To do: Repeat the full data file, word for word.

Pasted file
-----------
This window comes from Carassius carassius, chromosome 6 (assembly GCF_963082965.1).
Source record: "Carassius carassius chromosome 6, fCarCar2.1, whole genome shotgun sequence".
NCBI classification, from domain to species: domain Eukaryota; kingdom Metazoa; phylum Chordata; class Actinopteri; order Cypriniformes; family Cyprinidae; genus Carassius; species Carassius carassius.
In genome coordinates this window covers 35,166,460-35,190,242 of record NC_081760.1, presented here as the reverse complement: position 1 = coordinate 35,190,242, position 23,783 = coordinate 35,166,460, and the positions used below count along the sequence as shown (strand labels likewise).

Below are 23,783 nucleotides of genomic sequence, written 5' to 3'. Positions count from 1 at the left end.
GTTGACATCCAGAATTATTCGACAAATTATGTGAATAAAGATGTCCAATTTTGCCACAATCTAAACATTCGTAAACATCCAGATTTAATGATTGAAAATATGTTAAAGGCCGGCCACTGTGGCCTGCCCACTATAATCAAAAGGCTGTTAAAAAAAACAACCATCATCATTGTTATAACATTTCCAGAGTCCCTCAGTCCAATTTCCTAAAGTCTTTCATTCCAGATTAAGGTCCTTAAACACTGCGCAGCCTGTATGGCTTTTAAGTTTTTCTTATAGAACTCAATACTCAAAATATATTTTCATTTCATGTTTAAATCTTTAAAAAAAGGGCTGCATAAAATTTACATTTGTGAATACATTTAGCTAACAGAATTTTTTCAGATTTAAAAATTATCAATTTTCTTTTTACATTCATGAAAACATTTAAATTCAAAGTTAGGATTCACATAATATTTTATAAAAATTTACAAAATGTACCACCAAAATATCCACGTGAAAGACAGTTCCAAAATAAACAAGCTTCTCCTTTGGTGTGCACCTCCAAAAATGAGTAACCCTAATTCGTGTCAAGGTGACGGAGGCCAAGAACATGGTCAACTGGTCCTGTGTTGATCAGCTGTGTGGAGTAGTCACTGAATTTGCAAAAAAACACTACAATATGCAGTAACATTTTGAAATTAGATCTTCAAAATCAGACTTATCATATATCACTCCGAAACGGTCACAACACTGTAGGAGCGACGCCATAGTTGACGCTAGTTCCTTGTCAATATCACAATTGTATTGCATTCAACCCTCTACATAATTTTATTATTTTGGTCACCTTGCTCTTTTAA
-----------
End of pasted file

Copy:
This window comes from Carassius carassius, chromosome 6 (assembly GCF_963082965.1).
Source record: "Carassius carassius chromosome 6, fCarCar2.1, whole genome shotgun sequence".
NCBI classification, from domain to species: domain Eukaryota; kingdom Metazoa; phylum Chordata; class Actinopteri; order Cypriniformes; family Cyprinidae; genus Carassius; species Carassius carassius.
In genome coordinates this window covers 35,166,460-35,190,242 of record NC_081760.1, presented here as the reverse complement: position 1 = coordinate 35,190,242, position 23,783 = coordinate 35,166,460, and the positions used below count along the sequence as shown (strand labels likewise).

Below are 23,783 nucleotides of genomic sequence, written 5' to 3'. Positions count from 1 at the left end.
GTTGACATCCAGAATTATTCGACAAATTATGTGAATAAAGATGTCCAATTTTGCCACAATCTAAACATTCGTAAACATCCAGATTTAATGATTGAAAATATGTTAAAGGCCGGCCACTGTGGCCTGCCCACTATAATCAAAAGGCTGTTAAAAAAAACAACCATCATCATTGTTATAACATTTCCAGAGTCCCTCAGTCCAATTTCCTAAAGTCTTTCATTCCAGATTAAGGTCCTTAAACACTGCGCAGCCTGTATGGCTTTTAAGTTTTTCTTATAGAACTCAATACTCAAAATATATTTTCATTTCATGTTTAAATCTTTAAAAAAAGGGCTGCATAAAATTTACATTTGTGAATACATTTAGCTAACAGAATTTTTTCAGATTTAAAAATTATCAATTTTCTTTTTACATTCATGAAAACATTTAAATTCAAAGTTAGGATTCACATAATATTTTATAAAAATTTACAAAATGTACCACCAAAATATCCACGTGAAAGACAGTTCCAAAATAAACAAGCTTCTCCTTTGGTGTGCACCTCCAAAAATGAGTAACCCTAATTCGTGTCAAGGTGACGGAGGCCAAGAACATGGTCAACTGGTCCTGTGTTGATCAGCTGTGTGGAGTAGTCACTGAATTTGCAAAAAAACACTACAATATGCAGTAACATTTTGAAATTAGATCTTCAAAATCAGACTTATCATATATCACTCCGAAACGGTCACAACACTGTAGGAGCGACGCCATAGTTGACGCTAGTTCCTTGTCAATATCACAATTGTATTGCATTCAACCCTCTACATAATTTTATTATTTTGGTCACCTTGCTCTTTTAA